Newark Delaware Railroad Holding Yard















“ARMY SUPPLY DEPOT.  In April of 1944, the Army Service Forces established the Newark
Holding Yard near Cooch’s Bridge, just south of Newark, a 605 acre area that served as an
ammunition dump or storage yard for the New York Port of Debarkation.  Here trains loaded with
ammunition for the European front waited for admittance to the port of New York.  The area duly
fenced in, contained more than ten miles of railroad track, and had floodlight equipment,
guardhouses, a watchtower and other items.”

From
“Delaware’s Role in World War II” by Wm. Conner and Leon deValinger, Jr., Delaware State
Archives 1955, page 70:

"In 1943 the U.S. Army established an ammunition depot on the 1047 acres they purchased, where
the Pencader Plaza /Scottfield area now stands. Ammunition was stored in railroad boxcars
dispersed throughout the depot. It was called the Newark Holding Area. The idea was that large
quantities of ammunition could be quickly moved by rail to the Port of New York and then shipped
to wherever needed. The depot was enclosed with a 12-foot high barbwire fence. German prisoners of
war were incarcerated there and assigned various menial tasks. At harvest time the prisoners would
be employed by local farmers. World War II ended before any large supply of munitions could be
stored in the depot."

From
"Memories of Growing up in Pencader hundred during the 1940's and 1950's"  
by John Wilson Slack, Sr. http://www.pencaderheritage.org/main/phhistins/growingup.html

Editor's note: It is likely that Axis prisoners of War were employed as day laborers at the site, but
they were more likely to have been billeted at Fort DuPont.  See WWII
POW Camps in Delaware.

Dave Myers, a retired master sergeant and a  former Army railroader, who has been working on a
book about US military railroads for over 30 years replied:

"Your article on 'Mystery rail depot near Route 4 Newark, DE' was enough of a challenge for me to
stop packing for my big move next month and see if I had an answer. Several problems were obvious
from the beginning.

1. Article says the Army built it and yet the aerial shot with the article is of a Navy-type 'barricade'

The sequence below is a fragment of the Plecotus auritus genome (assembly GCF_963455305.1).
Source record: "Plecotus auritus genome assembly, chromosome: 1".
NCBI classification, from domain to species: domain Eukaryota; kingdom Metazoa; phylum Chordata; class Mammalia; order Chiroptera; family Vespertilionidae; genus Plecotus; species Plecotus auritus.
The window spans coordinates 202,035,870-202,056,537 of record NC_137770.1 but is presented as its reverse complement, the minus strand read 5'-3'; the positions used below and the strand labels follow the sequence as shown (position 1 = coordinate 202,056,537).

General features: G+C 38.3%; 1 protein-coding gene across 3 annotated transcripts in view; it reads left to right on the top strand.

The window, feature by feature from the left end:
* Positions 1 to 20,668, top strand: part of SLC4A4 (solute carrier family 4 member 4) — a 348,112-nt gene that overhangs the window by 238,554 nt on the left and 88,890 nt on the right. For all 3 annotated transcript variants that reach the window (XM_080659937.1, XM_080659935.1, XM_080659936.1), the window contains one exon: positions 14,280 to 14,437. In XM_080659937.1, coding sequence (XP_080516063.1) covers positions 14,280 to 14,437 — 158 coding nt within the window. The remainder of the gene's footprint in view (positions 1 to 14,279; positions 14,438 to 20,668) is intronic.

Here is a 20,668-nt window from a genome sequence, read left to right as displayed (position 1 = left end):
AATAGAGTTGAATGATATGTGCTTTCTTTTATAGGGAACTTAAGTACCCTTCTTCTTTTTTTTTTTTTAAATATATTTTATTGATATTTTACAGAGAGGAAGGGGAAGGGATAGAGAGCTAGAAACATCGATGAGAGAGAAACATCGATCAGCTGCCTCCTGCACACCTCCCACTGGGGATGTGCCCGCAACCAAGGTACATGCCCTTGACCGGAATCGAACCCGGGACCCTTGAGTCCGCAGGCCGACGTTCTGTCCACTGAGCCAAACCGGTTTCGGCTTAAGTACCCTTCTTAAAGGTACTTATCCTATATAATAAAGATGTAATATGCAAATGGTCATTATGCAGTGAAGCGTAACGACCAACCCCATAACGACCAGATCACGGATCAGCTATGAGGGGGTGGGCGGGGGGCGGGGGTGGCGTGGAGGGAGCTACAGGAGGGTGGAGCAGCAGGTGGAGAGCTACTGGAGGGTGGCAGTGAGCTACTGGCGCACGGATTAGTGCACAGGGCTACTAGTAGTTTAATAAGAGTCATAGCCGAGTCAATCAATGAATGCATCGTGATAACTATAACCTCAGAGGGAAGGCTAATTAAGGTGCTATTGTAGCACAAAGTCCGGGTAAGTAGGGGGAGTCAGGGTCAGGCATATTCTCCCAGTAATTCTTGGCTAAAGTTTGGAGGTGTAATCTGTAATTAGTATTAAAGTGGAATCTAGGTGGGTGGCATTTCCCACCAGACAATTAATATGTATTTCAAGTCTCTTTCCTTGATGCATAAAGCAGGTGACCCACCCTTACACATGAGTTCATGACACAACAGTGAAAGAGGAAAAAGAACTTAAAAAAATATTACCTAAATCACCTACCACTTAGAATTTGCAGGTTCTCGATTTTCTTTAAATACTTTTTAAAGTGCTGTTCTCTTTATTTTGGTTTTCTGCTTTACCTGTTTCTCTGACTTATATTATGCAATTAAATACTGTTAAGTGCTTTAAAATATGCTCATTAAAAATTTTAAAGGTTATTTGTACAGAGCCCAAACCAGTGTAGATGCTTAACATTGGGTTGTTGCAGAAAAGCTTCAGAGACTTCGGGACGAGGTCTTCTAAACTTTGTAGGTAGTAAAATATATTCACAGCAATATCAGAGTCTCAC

(see attached drawing). Also take a look at NWS Earle, NJ, and Crane, IN, for the same type of
barricades.

2. Wilmington, DE, is on the Delaware River. A likely place to load/unload warships before
proceeding up river to Philadelphia, but the NSY had its own loading/unloading facility at Hog
Island Naval Ammunition Depot. To my knowledge the Navy had no ship handling facilities in
Wilmington.

3. Article says depot consisted of 1,047 acres. Much too small for a typical ammo storage or handling
facility. (Would need minimum 3,000 acres.)

4. Article says 'ammo kept in rail cars' during stay(?). Also says, 'war ended before any large supply
of munitions could be stored' there.

My conclusion is that this was a 'munitions' holding point set up by the local civilian railroads,
designed by the Navy, perhaps built by the Corps of Engineers, and since it held POWs, it was
probably owned by the government. Frankly, I never heard of such a thing, but it makes sense. I'm
aware that around the U.S. the civilian railroads had established on their property about three
dozen 'holding points' dedicated to holing military cargo until it could be safely put on board a ship.
This kept port railyards unclogged."

Mr. Tim Moriarity former Army Railroader adds: Typically the security of such a site would require
that commercial rail company pick up and drop off cars on an interchange track, usually located near
the entrance, and an in-house rail crew would handle internal moves. It's possible that the  
commercial carrier did the switching
































Here's the diagram
Dave Myers drew showing the differences between Army and Navy designs for
barricades.

A personal observation: Having been to both Naval Weapons Station Earle, NJ, and the Army's
Military Ocean Terminal Sunny Point (MOTSU), NC, on many occasions, the Army design in this
attachment mirrors what I saw at Earle and the Navy "tree" design is what exists at MOTSU. -
Tim
Moriarity
Delaware Military History